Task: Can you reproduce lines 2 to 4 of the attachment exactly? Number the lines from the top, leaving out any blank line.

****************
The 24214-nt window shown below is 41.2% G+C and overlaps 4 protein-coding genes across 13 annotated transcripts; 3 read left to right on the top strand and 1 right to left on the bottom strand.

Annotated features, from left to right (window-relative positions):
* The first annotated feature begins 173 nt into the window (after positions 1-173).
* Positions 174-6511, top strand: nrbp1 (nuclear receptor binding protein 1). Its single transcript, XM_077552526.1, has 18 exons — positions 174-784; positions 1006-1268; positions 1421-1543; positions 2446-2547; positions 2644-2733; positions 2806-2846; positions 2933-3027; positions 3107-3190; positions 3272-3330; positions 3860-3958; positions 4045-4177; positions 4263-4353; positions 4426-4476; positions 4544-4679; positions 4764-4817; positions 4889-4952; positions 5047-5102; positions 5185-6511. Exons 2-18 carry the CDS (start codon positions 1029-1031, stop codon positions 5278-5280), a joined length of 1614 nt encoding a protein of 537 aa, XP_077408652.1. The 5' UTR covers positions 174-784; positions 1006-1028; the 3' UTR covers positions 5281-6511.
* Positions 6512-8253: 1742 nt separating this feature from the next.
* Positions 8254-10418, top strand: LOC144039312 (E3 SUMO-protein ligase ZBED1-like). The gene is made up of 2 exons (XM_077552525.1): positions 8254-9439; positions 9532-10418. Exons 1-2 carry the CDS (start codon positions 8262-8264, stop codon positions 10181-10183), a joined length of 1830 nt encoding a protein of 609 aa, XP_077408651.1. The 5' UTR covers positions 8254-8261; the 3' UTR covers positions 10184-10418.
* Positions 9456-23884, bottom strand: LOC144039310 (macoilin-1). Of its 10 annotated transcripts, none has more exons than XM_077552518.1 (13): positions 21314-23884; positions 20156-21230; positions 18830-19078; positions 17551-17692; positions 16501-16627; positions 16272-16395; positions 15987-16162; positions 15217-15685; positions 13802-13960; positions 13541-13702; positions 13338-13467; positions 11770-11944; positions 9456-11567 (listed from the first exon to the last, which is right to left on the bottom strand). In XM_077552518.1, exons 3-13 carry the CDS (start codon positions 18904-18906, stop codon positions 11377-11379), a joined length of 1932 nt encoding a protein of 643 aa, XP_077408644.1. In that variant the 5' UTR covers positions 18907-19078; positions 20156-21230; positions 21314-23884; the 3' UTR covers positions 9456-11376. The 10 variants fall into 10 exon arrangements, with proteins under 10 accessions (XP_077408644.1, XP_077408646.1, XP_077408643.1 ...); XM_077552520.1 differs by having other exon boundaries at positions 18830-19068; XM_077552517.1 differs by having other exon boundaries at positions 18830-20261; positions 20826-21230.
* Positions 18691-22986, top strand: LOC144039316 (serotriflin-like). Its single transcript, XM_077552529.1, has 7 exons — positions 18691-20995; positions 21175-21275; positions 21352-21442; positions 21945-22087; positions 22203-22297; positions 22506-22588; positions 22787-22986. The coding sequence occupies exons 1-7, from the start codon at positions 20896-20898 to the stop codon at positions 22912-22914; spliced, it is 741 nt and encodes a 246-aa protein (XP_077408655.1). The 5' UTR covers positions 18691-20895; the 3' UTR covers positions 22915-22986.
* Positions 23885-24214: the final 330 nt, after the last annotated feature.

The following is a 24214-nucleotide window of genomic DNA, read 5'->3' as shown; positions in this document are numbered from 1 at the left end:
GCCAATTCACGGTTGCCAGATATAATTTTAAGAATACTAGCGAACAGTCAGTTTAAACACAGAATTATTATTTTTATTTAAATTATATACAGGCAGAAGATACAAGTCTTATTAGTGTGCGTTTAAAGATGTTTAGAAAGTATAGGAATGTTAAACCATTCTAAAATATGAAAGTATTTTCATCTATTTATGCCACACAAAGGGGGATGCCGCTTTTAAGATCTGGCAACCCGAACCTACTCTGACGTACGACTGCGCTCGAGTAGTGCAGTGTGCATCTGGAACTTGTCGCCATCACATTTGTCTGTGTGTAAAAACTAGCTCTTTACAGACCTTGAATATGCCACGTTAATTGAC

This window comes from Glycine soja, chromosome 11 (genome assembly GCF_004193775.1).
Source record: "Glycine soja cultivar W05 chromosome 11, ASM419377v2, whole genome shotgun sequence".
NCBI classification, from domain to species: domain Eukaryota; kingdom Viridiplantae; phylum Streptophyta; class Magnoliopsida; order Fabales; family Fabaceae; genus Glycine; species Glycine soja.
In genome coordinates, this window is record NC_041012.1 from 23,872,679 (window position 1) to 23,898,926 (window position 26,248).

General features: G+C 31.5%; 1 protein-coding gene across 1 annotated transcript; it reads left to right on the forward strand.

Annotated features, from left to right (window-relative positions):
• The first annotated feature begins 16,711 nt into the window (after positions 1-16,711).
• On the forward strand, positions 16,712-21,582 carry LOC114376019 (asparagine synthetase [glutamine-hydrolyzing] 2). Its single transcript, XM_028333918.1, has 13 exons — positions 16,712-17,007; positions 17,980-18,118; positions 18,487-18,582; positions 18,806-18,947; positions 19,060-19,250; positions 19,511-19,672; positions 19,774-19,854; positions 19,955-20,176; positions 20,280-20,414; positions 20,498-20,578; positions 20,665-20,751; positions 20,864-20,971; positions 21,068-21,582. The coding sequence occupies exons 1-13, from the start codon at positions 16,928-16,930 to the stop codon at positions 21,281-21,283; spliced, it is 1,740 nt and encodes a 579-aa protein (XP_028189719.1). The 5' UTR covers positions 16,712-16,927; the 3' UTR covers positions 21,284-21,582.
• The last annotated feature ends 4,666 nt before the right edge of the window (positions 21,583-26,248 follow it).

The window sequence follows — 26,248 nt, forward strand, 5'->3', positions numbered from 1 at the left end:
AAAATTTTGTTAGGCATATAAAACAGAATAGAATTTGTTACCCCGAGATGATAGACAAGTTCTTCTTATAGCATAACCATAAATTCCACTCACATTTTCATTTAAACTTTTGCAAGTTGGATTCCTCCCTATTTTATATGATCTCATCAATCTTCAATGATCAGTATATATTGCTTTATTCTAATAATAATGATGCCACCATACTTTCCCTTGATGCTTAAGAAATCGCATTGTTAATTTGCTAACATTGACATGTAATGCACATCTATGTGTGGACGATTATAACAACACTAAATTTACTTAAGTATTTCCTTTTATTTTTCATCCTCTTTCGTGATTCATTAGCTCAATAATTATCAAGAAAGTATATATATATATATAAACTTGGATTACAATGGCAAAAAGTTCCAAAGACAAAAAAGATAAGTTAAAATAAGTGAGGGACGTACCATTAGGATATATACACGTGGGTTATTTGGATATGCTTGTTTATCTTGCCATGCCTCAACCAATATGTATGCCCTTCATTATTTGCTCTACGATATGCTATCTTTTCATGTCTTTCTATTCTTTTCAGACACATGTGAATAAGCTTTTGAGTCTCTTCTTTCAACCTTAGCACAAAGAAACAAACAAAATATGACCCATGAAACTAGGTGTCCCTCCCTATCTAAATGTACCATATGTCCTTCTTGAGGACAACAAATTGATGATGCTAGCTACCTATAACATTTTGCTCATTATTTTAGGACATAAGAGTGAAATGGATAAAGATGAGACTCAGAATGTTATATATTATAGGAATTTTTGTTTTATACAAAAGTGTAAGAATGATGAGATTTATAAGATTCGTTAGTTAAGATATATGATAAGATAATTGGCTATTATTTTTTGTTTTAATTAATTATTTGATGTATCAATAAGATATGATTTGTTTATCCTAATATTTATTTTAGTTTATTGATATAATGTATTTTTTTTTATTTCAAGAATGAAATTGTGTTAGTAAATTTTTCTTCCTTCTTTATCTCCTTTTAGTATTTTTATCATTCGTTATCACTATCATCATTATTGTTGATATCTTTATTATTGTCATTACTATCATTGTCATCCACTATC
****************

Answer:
Annotated features, from left to right (window-relative positions):
* The first annotated feature begins 173 nt into the window (after positions 1-173).
* Positions 174-6511, top strand: nrbp1 (nuclear receptor binding protein 1). Its single transcript, XM_077552526.1, has 18 exons — positions 174-784; positions 1006-1268; positions 1421-1543; positions 2446-2547; positions 2644-2733; positions 2806-2846; positions 2933-3027; positions 3107-3190; positions 3272-3330; positions 3860-3958; positions 4045-4177; positions 4263-4353; positions 4426-4476; positions 4544-4679; positions 4764-4817; positions 4889-4952; positions 5047-5102; positions 5185-6511. Exons 2-18 carry the CDS (start codon positions 1029-1031, stop codon positions 5278-5280), a joined length of 1614 nt encoding a protein of 537 aa, XP_077408652.1. The 5' UTR covers positions 174-784; positions 1006-1028; the 3' UTR covers positions 5281-6511.